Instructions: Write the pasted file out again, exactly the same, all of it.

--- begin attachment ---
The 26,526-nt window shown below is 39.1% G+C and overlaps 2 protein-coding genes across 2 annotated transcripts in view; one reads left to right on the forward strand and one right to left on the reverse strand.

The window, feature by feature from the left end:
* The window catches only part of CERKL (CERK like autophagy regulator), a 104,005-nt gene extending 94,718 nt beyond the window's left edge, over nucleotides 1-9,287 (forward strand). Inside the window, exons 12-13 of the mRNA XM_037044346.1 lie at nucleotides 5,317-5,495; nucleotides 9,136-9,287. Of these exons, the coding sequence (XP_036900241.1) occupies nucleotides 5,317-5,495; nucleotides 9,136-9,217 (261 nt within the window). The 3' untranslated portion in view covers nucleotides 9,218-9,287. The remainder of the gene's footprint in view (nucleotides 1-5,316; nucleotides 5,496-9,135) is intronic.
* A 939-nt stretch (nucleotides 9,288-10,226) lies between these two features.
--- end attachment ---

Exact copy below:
The 26,526-nt window shown below is 39.1% G+C and overlaps 2 protein-coding genes across 2 annotated transcripts in view; one reads left to right on the forward strand and one right to left on the reverse strand.

The window, feature by feature from the left end:
* The window catches only part of CERKL (CERK like autophagy regulator), a 104,005-nt gene extending 94,718 nt beyond the window's left edge, over nucleotides 1-9,287 (forward strand). Inside the window, exons 12-13 of the mRNA XM_037044346.1 lie at nucleotides 5,317-5,495; nucleotides 9,136-9,287. Of these exons, the coding sequence (XP_036900241.1) occupies nucleotides 5,317-5,495; nucleotides 9,136-9,217 (261 nt within the window). The 3' untranslated portion in view covers nucleotides 9,218-9,287. The remainder of the gene's footprint in view (nucleotides 1-5,316; nucleotides 5,496-9,135) is intronic.
* A 939-nt stretch (nucleotides 9,288-10,226) lies between these two features.